Grassroots Commentary

Guns Not the Worst Killer

By Albert Maslar · Feb. 5, 2013

Federal data shows a 2009 total of 31,236 firearm-related deaths nationwide, approximately a rate retained for 2010 while there were 36,361 motor vehicle-related deaths in 2009. Centers for Disease Control and Prevention (CDC) reports 11,101 gang-related homicides using firearms in 2011 and 11,078 in 2010, meaning that about 1/3rd of gun-related deaths are caused by gangs, and half related to drug-turf wars. The FBI reports there were 8,583 gun related murders during 2011, about ¼th of all gun related deaths.

Chicago has the most gun control of any US city, as Chicago gun deaths in the last two years have reached 435 and counting, surpassing 402 troop deaths in Afghanistan for 2012. AP reports that so far this year there have been 154 suicides among active-duty troops, a rate of nearly one each day this year.

The National Highway Traffic Safety Administration (NHTSA) report showed 9,878 drunk driving fatalities in 2011, the first time drunk driving fatalities have fallen below 10,000, but still about 1/3rd of gun related deaths.

CDC reported 38,364 suicide deaths in the US in 2010, curiously, higher than gun-related deaths. In 2011 America had more than 19,000 suicides committed by firearms, about half the total of all gun deaths.

CDC reports that suicides in the US are related to economic downturns and increase during periods of economic crisis, like the Great Depression, the 1970s oil crisis, and the recession in the 1980s. Other studies estimate that people with employment difficulties are two to three times as likely to commit suicide than the population as whole.

CDC Breakdown of 2010 Deaths:

Injury deaths 180,811; per 100,000 population: 58.6
Motor vehicle traffic deaths 33,687; per 100,000 population: 10.9
Poisoning deaths 42,917; per 100,000 population: 13.9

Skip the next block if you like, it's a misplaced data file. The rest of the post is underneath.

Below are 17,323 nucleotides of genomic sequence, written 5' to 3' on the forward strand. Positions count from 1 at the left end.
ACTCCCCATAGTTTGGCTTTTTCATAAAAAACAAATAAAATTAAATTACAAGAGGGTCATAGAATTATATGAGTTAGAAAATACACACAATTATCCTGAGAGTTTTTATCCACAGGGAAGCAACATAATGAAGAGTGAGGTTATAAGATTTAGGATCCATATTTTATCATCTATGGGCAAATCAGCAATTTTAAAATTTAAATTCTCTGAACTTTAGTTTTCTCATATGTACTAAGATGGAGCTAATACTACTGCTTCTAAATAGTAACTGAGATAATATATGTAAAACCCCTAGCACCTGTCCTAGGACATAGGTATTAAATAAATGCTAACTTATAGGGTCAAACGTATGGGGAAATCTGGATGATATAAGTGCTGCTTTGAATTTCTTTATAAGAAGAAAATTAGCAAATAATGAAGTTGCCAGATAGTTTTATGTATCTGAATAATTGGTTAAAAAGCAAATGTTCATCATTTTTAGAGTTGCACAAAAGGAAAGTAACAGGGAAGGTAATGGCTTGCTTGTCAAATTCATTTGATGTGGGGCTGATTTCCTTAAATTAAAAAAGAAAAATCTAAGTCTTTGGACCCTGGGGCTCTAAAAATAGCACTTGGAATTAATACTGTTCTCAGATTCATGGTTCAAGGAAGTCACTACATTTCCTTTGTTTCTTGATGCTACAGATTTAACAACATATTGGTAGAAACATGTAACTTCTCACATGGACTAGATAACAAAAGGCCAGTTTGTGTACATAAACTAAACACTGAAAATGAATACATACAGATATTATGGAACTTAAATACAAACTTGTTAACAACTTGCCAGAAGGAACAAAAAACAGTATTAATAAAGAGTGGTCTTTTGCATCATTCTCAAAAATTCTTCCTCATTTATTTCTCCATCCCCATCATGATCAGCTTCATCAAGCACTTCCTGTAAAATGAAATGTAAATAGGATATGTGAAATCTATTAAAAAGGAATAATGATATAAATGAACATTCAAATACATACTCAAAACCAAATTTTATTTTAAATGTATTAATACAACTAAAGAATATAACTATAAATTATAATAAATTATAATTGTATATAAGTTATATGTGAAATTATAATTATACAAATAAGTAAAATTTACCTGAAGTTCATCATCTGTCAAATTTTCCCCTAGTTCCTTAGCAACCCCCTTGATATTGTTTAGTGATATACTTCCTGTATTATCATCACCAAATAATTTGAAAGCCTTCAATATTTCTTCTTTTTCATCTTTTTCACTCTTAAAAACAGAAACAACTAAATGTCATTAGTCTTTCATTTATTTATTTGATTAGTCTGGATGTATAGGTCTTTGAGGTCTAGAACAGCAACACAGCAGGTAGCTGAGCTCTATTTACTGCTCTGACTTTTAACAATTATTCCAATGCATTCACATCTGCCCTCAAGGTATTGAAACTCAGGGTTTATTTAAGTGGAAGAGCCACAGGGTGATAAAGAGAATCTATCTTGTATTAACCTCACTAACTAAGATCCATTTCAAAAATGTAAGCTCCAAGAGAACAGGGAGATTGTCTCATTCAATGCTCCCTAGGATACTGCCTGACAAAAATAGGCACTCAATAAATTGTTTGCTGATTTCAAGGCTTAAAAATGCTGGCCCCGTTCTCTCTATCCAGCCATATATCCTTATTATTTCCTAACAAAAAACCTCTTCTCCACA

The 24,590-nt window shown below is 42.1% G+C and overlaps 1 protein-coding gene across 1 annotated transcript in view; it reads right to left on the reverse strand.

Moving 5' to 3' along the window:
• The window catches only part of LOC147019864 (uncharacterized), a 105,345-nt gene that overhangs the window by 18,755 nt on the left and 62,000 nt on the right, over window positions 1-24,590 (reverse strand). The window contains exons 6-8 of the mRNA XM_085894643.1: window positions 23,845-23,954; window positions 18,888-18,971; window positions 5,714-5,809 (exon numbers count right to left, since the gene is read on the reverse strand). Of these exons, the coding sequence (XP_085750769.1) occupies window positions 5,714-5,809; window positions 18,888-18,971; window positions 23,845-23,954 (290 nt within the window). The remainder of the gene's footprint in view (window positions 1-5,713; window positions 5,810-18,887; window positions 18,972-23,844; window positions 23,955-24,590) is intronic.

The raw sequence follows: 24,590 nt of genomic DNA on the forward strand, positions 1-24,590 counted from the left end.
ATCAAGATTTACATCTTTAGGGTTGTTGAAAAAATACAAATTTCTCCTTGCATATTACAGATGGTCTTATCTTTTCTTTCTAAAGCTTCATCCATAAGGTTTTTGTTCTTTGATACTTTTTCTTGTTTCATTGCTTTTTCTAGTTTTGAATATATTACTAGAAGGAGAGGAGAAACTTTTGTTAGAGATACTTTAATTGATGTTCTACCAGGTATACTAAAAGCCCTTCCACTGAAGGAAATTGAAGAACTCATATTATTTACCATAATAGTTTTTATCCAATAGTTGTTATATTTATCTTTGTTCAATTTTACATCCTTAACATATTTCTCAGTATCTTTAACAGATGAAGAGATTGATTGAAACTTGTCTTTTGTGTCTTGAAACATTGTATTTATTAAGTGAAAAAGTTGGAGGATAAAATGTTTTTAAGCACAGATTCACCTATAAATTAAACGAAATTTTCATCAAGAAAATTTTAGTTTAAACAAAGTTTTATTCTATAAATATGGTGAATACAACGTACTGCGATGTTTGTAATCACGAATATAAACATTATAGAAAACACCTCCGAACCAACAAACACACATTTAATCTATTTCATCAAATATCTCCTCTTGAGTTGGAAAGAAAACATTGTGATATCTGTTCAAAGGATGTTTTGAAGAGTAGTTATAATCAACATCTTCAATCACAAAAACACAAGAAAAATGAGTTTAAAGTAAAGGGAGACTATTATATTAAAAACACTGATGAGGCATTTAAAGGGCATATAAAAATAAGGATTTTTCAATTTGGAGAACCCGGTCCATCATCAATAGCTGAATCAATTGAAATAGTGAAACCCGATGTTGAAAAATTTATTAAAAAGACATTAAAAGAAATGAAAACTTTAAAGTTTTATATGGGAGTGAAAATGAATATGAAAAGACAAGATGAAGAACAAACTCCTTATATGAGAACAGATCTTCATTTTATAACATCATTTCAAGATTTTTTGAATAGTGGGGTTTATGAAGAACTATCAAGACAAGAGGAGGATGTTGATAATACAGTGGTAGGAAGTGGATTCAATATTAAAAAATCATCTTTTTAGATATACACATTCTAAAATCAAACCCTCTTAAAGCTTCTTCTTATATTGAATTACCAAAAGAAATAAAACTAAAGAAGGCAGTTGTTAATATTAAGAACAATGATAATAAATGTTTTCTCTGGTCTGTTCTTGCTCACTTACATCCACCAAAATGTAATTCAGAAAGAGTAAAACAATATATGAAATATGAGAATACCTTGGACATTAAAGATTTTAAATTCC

Firearm deaths 31,672 (19,000 suicides); per 100,000 population: 10.3
AIDS deaths 22,800; per 100,000 population: 8.7

According to the Congressional Research Service, in 2009 there were an estimated 310 million non-military firearms in the US, approximating the general population, equating to about one gun for each resident. Of these, there were 114 million handguns, 110 million rifles, and 86 million shotguns.

More than 1.1 million in the US are living with HIV/AIDS. Male to male sexual (MSM) contact accounts for half of new AIDS cases while intravenous drug use accounts for 20% of new cases, but about 20% are unaware of their infection. By race, young Black/African men are most seriously affected by HIV, and representing 17% of the population were plagued with 10,600 deaths in 2010, nearly matching the white population 11,200 deaths.

In 2010, the CDC reported 35.7% of American adults as obese, white adults 26.8% compared to black adults 36.9% while 17% of American children were obese. Deaths from obesity in the US have risen to the number six cause of death.

Nearly 1.2 million victims of heart disease and cancer constitute the leading causes of death in the US. Tobacco is the second and alcohol use is third leading cause of death. Smoking accounted for 6.3 million deaths in 2010 and alcohol consumption 4.9 million.

Drug overdoses and brain damage linked to long-term drug abuse killed an estimated 37,485 people in 2009, the latest year for which preliminary data are available, surpassing the toll of traffic accidents by 1,201.

According to World Health Organization, deaths due to unsafe abortion remain close to 13% of all maternal deaths. Unsafe abortion-related deaths have, however, reduced to 47 000 in 2008 from 56 000 in 2003 and 69 000 in 1990; corresponding to the decline in the overall number of maternal deaths to 358 000 in 2008 from 546 000 in 1990. Although unsafe abortions are preventable, they continue to pose undue risks to women’s health and lives.

Premature death, intended or not, is everywhere enabling people to find an instrument of death, be it instantaneous or long and drawn out. All the political grease is now going to the gun issue but a closer examination above shows that actual context diminishes the need for gun hysteria.

Medications, legal or not, are a major contributing factor to the 24/7 news cycle feeding on violence that obsesses the US. As usual, simple solutions work best. JOBS JOBS JOBS will solve a multitude of problems. Guns are only one human problem; take them away and something else will take its place. Give people jobs, a regular adequate paycheck, and a return to family and related religious values, and there will not be time to fritter away on violent video games and drugs to pacify the pain, only to be acted out in real time.

Too many people, about 15%, have no job or inadequate jobs but the myopic powers that be traverse the country deploring guns and ignore the day-to-day problems of unemployment, deficit spending, and accelerating national debt. Prospects for jobs are squelched by the EPA and Environmentalists who would treat a hangnail by bleeding the patient to death.